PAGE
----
“We have three main areas of work,” says James Campbell of Botswana Diamonds.
“It’s a portfolio approach: there are two joint ventures in Botswana, and in South Africa we’ve got an earn-in with a group called Vutomi on projects in Limpopo.”
The main focus is on Botswana, which the company describes as the “best diamond address in the world.” It’s a country too in which Campbell has years of experience, part of which was racked up in running the operational side of Irish company African Diamonds before it was eventually taken out by Lucara (TSE:LUC).
“I joined African Diamonds from De Beers,” he says.
“It was my project inside De Beers, but we took it through the hoops and Lucara developed the mine according to our plan.”
Original African Diamonds shareholders made 25 times their money, according to Campbell, which is why Botswana is such an intriguing opportunity.
The founders of African Diamonds, the Teeling family and associated investors, are also the same group behind Botswana Diamonds, in largely because Botswana as founded, contained all the African Diamonds exploration assets that didn’t go into the Lucara deal.
Campbell himself wasn’t in at the outset, however. He went over to Lucara for a while, and helped them implement the development plan for the AK6 mine. And he also ran Rockwell Diamonds Inc.
But he’s been reunited with the Teeling clan at Botswana Diamonds since 2016, and as the mining markets have gradually improved over the past few years, he’s gradually steered Botswana Diamonds into a position where the exploration upside is becoming increasingly apparent to the market.
One proof is in the quality of Botswana’s joint venture partner. In Alrosa, the company has one of the world’s premier diamond mining companies signed up to work on two prospective areas in Botswana, Orapa, arguably the most prolific diamond district in the world, and the Central Kalahari.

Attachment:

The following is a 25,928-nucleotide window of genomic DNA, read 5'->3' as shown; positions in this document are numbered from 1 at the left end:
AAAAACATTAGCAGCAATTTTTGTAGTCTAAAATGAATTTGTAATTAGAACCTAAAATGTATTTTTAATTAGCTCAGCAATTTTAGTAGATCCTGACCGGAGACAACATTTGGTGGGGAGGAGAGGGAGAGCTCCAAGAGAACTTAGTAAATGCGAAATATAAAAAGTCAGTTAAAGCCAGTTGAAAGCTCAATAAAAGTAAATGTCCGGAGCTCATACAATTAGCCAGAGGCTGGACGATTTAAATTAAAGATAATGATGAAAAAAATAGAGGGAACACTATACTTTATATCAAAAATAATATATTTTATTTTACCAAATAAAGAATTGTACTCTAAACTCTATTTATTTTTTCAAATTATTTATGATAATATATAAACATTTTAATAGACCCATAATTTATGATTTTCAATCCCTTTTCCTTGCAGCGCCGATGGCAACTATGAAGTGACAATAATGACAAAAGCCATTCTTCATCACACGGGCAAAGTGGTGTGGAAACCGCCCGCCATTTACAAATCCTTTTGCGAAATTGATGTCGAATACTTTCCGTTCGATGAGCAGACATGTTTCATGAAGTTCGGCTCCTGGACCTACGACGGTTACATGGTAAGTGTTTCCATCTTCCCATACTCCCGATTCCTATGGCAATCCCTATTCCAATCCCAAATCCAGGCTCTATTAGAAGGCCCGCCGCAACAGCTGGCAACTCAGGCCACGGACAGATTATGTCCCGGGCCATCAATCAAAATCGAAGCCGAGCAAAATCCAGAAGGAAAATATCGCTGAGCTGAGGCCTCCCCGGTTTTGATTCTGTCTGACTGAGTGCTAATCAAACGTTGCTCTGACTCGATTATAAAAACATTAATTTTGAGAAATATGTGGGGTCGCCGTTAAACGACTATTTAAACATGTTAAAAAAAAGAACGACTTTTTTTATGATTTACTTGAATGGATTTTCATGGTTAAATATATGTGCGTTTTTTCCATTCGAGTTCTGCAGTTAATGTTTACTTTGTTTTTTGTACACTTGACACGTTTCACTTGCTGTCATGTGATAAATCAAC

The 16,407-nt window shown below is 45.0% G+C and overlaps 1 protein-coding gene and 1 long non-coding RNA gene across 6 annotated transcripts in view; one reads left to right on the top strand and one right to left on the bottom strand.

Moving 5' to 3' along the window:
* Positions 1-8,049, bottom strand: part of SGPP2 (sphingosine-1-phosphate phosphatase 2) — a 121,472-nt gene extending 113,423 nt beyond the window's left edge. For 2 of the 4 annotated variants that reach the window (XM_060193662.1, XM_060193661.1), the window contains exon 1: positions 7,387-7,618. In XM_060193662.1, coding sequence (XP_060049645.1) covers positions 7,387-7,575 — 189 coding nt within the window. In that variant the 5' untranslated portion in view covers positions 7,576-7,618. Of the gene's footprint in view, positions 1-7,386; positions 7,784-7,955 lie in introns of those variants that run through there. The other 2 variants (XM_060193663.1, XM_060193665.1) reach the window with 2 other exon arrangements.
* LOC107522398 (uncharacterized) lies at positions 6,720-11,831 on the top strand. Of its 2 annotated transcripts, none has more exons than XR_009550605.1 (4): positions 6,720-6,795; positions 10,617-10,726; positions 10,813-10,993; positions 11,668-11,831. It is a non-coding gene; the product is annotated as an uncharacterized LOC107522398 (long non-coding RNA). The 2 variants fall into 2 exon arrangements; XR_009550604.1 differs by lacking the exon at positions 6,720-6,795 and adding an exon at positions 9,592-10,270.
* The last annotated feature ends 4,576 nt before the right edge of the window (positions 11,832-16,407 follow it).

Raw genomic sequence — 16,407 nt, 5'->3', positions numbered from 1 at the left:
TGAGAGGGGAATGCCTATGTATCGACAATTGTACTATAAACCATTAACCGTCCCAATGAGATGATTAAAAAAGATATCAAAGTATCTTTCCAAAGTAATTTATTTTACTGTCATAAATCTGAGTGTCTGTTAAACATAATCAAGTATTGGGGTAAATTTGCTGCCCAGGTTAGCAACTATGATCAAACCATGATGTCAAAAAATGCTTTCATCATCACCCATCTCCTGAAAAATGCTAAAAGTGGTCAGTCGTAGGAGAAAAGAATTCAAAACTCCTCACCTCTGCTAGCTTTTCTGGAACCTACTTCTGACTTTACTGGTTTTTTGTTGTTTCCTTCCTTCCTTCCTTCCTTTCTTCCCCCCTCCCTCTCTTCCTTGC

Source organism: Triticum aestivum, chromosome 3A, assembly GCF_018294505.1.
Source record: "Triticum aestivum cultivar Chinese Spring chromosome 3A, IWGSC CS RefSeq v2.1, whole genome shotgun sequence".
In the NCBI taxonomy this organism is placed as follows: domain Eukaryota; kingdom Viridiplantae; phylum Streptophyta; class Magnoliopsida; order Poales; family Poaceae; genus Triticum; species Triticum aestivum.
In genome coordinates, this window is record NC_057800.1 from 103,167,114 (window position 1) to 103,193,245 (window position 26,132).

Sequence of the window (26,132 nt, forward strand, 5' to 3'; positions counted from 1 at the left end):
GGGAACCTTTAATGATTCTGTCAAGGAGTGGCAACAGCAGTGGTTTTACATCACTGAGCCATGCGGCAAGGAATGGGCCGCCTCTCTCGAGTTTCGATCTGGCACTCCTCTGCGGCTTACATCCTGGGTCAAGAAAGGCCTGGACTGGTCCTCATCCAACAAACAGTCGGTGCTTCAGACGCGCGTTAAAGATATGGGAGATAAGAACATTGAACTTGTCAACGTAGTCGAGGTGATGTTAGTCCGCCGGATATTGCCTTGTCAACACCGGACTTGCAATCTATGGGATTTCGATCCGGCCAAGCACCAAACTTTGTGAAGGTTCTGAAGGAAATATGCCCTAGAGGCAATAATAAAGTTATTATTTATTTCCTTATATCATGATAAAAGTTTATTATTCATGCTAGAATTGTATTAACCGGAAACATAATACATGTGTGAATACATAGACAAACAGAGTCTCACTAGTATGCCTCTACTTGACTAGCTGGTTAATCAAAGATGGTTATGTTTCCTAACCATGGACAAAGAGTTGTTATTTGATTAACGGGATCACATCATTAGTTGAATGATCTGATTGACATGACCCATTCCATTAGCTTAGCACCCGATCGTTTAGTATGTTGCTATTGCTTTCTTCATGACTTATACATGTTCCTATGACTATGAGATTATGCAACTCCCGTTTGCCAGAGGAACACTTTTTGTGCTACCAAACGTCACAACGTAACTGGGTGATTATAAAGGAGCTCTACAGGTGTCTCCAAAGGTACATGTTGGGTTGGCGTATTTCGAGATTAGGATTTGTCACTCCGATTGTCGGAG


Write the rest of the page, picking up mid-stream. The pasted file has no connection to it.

As a diamond major second only to De Beers itself, Alrosa is no stranger to exploration, and on the face of it, Botswana Diamonds and Alrosa look ill-matched. But the marriage actually works on several levels. Alrosa has plenty of exploration expertise to bring to bear as well as proprietary exploration technology. Botswana Diamonds for its part, has the in-country expertise that’s broadly lacking in the Russian major, which has hitherto focussed primarily on mines in the northern hemisphere. Both companies can learn a great deal from each other, and this joint venture has held firm for five years.
More newsflow from South Africa
A recent sampling programme over eight geophysical anomalies yielded a total of 267 kimberlitic indicator minerals across all anomalies. The plan now is to drill across this ground over the next six months and update the market accordingly.
Meanwhile, the other Botswana joint venture is slightly hamstrung because the partner has been in administration and official results of the most recent work remain under wraps while the government of Botswana tries to sort it out.
Campbell talks of the “extraordinary quantities of microdiamonds” present on the ground controlled by this joint venture, but until the liquidation process is complete he is unable to provide any more detail.
Over in South Africa though, there has been much more newsflow. The company has just completed chemical analysis of eight kimberlite pipes on its Free State project, and now plans to drill them.
It’s also just acquired new ground around 50 kilometres north of Petra’s (LON:PDL) Cullinan mine.
So, the newsflow will be coming thick and fast over the next few months. Campbell and his team know that exploration for diamonds is a tricky business, but they have plenty of experience and a track record of success, and in Alrosa they have one of the biggest and most successful miners in the business as a partner.
It will be interesting to watch.